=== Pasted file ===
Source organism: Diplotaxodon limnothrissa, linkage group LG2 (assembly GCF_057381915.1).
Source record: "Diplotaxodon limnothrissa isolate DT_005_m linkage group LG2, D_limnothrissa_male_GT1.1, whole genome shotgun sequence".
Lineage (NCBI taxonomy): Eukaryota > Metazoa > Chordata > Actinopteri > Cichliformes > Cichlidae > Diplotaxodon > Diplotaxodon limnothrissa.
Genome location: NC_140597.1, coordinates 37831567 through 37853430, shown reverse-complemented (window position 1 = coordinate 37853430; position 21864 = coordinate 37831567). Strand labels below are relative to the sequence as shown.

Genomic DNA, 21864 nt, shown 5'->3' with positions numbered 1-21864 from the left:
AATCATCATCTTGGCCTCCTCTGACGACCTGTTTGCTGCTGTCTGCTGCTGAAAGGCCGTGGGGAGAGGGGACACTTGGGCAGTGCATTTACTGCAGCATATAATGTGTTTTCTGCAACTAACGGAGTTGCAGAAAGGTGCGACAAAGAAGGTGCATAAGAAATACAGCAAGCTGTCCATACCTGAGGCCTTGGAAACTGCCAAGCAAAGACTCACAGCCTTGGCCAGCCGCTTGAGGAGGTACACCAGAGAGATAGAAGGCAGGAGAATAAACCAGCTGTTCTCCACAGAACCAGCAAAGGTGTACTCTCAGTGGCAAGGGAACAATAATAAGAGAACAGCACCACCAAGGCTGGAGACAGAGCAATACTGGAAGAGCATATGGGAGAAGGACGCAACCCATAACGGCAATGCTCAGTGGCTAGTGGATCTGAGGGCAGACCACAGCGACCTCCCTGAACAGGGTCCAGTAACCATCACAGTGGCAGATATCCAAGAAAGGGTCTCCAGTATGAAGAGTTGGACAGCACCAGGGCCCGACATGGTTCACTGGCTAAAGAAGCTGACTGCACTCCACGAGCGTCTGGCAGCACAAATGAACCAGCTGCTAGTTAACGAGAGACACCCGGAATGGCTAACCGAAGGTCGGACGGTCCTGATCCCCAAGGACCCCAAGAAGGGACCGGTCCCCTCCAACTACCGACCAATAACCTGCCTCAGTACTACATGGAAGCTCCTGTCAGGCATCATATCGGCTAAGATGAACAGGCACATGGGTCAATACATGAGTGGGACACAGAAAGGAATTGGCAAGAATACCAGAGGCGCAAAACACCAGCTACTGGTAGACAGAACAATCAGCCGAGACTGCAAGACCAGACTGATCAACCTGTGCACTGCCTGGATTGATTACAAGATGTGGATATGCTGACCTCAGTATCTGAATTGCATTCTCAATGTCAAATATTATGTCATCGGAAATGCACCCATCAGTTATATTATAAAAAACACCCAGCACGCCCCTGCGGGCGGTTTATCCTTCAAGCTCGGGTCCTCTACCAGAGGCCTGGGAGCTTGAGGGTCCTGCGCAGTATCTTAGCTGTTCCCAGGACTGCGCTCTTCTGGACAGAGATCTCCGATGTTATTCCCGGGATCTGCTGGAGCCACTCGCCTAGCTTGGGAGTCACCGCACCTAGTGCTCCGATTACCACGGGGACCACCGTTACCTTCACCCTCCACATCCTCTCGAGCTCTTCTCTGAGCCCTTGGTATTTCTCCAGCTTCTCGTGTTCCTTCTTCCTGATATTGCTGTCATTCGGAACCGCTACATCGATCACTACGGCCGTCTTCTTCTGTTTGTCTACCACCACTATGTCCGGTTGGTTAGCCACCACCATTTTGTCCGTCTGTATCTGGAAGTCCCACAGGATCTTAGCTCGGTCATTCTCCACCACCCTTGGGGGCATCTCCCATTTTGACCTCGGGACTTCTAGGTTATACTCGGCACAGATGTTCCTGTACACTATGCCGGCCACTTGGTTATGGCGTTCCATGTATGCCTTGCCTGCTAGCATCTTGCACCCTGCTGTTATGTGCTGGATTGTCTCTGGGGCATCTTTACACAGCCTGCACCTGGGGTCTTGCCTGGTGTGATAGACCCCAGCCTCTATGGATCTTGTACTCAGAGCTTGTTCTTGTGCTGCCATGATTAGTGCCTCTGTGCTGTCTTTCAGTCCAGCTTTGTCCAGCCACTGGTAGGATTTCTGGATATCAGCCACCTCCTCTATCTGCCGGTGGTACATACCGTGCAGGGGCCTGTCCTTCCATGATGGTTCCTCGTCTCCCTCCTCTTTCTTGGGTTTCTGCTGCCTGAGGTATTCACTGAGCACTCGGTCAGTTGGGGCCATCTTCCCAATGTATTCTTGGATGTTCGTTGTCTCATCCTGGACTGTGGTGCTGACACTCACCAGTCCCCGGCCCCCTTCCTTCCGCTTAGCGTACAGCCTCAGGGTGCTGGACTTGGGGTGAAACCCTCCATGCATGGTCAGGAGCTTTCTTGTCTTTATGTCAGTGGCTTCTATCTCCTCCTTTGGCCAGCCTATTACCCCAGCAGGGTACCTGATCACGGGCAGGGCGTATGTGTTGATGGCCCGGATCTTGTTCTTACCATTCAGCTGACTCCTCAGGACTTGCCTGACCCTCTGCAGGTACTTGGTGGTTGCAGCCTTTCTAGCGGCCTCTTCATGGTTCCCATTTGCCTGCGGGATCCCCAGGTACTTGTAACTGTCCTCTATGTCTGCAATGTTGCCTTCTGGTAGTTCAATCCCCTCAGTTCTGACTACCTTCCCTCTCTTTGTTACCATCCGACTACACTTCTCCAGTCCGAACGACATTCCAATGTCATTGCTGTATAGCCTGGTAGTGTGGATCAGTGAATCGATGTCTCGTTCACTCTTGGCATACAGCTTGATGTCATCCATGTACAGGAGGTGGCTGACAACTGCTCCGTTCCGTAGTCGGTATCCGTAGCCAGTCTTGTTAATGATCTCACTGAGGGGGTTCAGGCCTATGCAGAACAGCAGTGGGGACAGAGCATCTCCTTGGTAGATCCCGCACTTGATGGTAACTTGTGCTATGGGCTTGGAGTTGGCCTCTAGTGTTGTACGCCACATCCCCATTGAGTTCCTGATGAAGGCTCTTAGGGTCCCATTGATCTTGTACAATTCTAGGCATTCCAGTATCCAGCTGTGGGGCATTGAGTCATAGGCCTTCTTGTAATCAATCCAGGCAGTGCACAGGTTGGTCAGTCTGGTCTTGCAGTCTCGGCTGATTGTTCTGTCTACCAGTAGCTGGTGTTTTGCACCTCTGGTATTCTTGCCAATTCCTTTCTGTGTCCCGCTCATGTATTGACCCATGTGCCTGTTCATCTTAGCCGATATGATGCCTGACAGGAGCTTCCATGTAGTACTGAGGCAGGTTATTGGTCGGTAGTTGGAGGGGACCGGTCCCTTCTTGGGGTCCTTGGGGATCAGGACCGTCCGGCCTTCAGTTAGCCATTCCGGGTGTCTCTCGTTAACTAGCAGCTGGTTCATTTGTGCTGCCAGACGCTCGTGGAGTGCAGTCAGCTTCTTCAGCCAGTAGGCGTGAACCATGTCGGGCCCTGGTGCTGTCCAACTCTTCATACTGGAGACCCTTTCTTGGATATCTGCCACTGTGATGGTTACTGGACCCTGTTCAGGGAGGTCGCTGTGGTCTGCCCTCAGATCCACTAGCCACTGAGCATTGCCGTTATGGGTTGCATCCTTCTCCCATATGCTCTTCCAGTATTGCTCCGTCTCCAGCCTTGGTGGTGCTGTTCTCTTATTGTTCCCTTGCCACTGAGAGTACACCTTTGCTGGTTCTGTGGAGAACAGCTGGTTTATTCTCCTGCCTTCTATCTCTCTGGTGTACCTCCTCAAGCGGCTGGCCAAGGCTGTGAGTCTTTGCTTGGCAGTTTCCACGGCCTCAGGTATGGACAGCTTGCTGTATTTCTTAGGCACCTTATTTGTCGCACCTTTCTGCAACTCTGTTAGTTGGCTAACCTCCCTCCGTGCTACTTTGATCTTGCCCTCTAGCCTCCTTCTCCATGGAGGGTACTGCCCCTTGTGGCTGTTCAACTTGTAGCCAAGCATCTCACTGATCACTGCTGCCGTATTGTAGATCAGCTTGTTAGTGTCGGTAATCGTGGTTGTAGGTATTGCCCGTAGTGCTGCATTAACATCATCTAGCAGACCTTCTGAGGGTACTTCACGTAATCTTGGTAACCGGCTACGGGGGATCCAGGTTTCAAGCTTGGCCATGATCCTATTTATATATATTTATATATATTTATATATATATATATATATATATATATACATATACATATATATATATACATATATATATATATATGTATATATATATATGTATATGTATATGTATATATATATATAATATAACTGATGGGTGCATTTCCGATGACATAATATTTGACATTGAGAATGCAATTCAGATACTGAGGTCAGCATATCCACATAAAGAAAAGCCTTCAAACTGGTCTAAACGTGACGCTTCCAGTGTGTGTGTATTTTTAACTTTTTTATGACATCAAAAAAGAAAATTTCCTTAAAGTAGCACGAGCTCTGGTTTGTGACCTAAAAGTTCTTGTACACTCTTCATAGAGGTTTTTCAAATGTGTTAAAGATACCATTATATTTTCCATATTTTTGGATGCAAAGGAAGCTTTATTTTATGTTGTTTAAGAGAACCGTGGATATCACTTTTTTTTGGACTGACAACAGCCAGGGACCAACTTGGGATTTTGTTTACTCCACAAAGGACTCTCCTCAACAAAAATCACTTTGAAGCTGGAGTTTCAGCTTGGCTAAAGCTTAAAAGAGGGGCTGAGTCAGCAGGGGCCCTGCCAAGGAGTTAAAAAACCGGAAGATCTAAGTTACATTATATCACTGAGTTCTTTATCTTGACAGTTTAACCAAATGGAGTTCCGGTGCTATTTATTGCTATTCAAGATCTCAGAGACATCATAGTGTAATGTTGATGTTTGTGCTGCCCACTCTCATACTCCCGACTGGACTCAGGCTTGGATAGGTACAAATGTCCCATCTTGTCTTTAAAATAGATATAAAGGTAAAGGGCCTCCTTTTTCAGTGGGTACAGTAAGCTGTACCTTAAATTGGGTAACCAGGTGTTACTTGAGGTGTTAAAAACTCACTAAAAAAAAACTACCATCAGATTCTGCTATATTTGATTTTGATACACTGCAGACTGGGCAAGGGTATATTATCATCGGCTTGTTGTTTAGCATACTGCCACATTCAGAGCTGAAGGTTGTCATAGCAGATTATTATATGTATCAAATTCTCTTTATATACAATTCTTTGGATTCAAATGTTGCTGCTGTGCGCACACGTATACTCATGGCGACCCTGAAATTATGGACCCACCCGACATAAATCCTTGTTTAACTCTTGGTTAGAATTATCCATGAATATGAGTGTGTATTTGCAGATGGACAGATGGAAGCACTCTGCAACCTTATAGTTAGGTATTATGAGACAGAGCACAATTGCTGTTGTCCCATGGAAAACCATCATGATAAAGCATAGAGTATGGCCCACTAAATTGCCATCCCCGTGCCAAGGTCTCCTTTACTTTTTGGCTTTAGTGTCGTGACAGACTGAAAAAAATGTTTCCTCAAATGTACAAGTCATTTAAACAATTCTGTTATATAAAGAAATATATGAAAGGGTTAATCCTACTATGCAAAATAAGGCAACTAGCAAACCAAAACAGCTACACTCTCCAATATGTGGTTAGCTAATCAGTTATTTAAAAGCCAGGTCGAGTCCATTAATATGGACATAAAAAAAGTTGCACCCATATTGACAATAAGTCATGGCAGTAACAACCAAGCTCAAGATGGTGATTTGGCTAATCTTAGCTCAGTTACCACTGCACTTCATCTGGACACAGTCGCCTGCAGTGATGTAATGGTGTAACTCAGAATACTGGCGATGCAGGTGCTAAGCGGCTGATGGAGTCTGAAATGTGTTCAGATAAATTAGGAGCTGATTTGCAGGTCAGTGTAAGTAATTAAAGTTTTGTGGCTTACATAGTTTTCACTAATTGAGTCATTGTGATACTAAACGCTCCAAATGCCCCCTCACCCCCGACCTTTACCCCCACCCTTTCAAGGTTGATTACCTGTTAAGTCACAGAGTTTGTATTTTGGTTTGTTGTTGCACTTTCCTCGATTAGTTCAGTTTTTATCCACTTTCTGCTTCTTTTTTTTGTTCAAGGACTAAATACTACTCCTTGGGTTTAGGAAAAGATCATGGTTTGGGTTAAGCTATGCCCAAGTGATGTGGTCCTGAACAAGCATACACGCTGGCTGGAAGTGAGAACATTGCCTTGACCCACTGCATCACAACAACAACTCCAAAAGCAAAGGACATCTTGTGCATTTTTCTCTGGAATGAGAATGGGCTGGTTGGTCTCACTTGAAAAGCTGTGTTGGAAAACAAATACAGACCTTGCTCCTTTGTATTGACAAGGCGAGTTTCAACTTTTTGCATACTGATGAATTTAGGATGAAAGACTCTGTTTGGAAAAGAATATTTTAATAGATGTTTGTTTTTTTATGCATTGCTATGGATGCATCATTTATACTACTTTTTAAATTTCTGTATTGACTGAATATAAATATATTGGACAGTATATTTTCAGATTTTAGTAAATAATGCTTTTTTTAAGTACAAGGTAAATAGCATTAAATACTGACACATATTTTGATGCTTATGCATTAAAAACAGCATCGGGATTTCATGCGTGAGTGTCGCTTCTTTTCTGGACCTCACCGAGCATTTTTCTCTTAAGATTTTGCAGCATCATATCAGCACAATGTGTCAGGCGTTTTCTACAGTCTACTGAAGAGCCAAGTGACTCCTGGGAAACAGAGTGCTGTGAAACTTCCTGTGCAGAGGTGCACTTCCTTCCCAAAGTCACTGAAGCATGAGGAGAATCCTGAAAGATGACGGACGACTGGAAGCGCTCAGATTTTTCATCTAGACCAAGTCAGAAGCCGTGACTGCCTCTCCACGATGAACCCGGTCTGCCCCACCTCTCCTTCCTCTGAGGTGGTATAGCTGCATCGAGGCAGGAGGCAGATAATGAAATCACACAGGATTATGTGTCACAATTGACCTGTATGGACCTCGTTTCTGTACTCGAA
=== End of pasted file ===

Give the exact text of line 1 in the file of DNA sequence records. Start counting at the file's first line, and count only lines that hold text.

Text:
Source organism: Diplotaxodon limnothrissa, linkage group LG2 (assembly GCF_057381915.1).